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Montezuma's Daughter   By: (1856-1925)

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MONTEZUMA'S DAUGHTER

by H. Rider Haggard

NOTE

The more unpronounceable of the Aztec names are shortened in many instances out of consideration for the patience of the reader; thus 'Popocatapetl' becomes 'Popo,' 'Huitzelcoatl' becomes 'Huitzel,' &c. The prayer in Chapter xxvi. is freely rendered from Jourdanet's French translation of Fray Bernardino de Sahagun's History of New Spain, written shortly after the conquest of Mexico (Book VI, chap. v.), to which monumental work and to Prescott's admirable history the author of this romance is much indebted. The portents described as heralding the fall of the Aztec Empire, and many of the incidents and events written of in this story, such as the annual personation of the god Tezcatlipoca by a captive distinguished for his personal beauty, and destined to sacrifice, are in the main historical. The noble speech of the Emperor Guatemoc to the Prince of Tacuba uttered while they both were suffering beneath the hands of the Spaniards is also authentic.

DEDICATION

My dear Jebb,

Strange as were the adventures and escapes of Thomas Wingfield, once of this parish, whereof these pages tell, your own can almost equal them in these latter days, and, since a fellow feeling makes us kind, you at least they may move to a sigh of sympathy. Among many a distant land you know that in which he loved and fought, following vengeance and his fate, and by your side I saw its relics and its peoples, its volcans and its valleys. You know even where lies the treasure which, three centuries and more ago, he helped to bury, the countless treasure that an evil fortune held us back from seeking. Now the Indians have taken back their secret, and though many may search, none will lift the graven stone that seals it, nor shall the light of day shine again upon the golden head of Montezuma. So be it! The wealth which Cortes wept over, and his Spaniards sinned and died for, is for ever hidden yonder by the shores of the bitter lake whose waters gave up to you that ancient horror, the veritable and sleepless god of Sacrifice, of whom I would not rob you and, for my part, I do not regret the loss.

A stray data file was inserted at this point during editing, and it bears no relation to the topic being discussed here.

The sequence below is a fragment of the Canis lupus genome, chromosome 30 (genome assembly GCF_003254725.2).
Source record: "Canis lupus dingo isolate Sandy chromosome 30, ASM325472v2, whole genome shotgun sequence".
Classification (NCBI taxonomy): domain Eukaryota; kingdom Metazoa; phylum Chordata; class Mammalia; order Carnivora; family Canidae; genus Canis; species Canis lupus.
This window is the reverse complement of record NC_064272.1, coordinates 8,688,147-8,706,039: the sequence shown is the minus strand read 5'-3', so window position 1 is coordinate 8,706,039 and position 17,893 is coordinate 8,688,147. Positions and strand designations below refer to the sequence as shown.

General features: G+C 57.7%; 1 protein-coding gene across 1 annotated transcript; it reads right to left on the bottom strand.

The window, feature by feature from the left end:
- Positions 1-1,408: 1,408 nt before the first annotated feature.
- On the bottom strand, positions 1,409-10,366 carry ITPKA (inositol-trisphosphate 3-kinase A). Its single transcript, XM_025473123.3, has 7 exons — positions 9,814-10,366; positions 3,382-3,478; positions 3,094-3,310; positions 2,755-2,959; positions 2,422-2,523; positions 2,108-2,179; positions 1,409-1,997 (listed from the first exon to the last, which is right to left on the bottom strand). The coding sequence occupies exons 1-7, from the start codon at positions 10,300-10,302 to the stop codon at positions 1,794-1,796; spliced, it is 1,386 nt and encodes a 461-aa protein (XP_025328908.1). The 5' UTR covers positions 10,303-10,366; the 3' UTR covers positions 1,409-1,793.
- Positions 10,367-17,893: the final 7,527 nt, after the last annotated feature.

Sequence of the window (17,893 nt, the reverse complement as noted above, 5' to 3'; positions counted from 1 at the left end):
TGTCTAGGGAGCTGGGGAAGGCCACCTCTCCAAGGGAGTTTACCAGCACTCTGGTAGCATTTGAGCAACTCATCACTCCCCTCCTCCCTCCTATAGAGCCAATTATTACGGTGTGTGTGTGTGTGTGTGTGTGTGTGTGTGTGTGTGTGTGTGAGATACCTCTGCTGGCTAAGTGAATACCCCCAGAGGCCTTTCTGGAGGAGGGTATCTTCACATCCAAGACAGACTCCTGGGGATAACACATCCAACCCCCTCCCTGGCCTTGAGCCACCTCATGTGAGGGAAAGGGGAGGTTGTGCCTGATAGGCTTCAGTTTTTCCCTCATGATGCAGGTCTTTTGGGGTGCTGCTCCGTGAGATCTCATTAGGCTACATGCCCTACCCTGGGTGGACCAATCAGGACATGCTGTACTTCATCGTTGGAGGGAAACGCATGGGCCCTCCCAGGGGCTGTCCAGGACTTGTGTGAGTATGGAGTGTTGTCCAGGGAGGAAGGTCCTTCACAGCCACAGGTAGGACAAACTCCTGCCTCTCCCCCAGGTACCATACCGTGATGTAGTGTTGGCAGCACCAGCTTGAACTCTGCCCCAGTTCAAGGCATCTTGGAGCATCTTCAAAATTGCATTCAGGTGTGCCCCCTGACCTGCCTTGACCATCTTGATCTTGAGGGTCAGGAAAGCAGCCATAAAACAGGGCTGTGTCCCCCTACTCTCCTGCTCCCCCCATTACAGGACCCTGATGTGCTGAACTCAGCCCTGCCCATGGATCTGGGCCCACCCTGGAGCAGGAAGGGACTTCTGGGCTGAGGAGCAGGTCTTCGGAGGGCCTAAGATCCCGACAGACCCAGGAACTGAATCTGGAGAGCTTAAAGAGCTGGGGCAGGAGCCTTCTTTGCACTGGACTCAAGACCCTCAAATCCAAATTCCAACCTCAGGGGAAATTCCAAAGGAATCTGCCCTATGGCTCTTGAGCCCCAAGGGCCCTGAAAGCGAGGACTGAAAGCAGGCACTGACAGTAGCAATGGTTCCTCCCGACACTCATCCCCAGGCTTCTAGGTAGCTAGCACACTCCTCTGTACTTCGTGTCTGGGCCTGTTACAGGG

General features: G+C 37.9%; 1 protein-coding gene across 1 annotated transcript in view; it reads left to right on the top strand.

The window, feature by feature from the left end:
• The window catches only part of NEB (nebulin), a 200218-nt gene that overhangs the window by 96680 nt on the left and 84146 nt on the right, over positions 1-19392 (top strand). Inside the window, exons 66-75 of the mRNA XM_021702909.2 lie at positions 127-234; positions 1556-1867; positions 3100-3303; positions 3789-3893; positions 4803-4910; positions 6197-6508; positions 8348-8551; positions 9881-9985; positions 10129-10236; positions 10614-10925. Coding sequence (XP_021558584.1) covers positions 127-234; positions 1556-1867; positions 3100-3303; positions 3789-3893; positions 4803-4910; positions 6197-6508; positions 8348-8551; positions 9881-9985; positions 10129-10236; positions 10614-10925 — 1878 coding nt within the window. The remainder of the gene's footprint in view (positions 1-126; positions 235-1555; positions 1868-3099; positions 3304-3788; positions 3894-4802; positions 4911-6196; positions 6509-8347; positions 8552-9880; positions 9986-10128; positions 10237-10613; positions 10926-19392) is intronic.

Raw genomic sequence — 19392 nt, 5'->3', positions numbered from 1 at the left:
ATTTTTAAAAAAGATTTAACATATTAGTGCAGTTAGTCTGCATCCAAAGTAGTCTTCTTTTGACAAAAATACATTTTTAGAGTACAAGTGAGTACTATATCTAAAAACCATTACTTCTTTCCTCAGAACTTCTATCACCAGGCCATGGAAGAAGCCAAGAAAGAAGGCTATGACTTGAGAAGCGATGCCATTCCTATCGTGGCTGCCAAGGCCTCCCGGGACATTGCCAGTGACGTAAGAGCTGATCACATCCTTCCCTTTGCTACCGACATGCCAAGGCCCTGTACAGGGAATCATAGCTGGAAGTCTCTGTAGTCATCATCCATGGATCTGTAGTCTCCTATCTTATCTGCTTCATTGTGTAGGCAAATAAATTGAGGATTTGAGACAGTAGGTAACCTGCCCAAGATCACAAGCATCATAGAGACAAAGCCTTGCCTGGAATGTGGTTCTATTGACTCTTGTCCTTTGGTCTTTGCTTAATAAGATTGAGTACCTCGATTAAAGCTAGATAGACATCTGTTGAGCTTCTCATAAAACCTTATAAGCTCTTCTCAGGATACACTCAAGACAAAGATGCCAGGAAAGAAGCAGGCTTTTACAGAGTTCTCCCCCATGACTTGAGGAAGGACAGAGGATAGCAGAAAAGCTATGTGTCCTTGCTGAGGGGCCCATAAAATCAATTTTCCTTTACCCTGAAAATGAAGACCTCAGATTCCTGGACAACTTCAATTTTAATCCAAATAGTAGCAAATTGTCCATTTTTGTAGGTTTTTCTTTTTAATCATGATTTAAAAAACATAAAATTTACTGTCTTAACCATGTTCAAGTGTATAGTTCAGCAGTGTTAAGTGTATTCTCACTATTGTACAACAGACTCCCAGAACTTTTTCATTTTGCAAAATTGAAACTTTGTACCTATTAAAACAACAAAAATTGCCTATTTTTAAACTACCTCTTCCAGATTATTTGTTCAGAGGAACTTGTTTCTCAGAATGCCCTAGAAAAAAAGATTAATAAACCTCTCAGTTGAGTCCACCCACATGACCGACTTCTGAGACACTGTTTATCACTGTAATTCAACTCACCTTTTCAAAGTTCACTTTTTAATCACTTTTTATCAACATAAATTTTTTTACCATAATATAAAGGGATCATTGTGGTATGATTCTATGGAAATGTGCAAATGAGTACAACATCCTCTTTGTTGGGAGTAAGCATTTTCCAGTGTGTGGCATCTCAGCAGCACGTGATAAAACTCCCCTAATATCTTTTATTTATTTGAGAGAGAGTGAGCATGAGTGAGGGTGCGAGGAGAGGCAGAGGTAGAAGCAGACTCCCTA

What cannot be lost, what to me seem of more worth than the dead hero Guatemoc's gems and jars of gold, are the memories of true friendship shown to us far away beneath the shadow of the Slumbering Woman, and it is in gratitude for these that I ask permission to set your name within a book which were it not for you would never have been written.

I am, my dear Jebb,

Always sincerely yours,

H. RIDER HAGGARD.

The volcano Izticcihuatl in Mexico.

DITCHINGHAM, NORFOLK, October 5, 1892.

To J. Gladwyn Jebb, Esq.

NOTE

Worn out prematurely by a life of hardship and extraordinary adventure, Mr. Jebb passed away on March 18, 1893, taking with him the respect and affection of all who had the honour of his friendship. The author has learned with pleasure that the reading of this tale in proof and the fact of its dedication to himself afforded him some amusement and satisfaction in the intervals of his sufferings.

H. R. H.

March 22, 1893.

CONTENTS

I WHY THOMAS WINGFIELD TELLS HIS TALE

II. OF THE PARENTAGE OF THOMAS WINGFIELD

III. THE COMING OF THE SPANIARD

IV. THOMAS TELLS HIS LOVE

V. THOMAS SWEARS AN OATH

VI. GOOD BYE, SWEETHEART

VII. ANDRES DE FONSECA

VIII. THE SECOND MEETING

IX. THOMAS BECOMES RICH

X. THE PASSING OF ISABELLA DE SIGUENZA

XI. THE LOSS OF THE CARAK

XII. THOMAS COMES TO SHORE

XIII. THE STONE OF SACRIFICE

XIV. THE SAVING OF GUATEMOC

XV. THE COURT OF MONTEZUMA

XVI. THOMAS BECOMES A GOD

XVII. THE ARISING OF PAPANTZIN

XVIII. THE NAMING OF THE BRIDES

XIX. THE FOUR GODDESSES

XX. OTOMIE'S COUNSEL

XXI. THE KISS OF LOVE

XXII. THE TRIUMPH OF THE CROSS

XXIII. THOMAS IS MARRIED

XXIV. THE NIGHT OF FEAR

XXV. THE BURYING OF MONTEZUMA'S TREASURE

XXVI. THE CROWNING OF GUATEMOC

XXVII... Continue reading book >>




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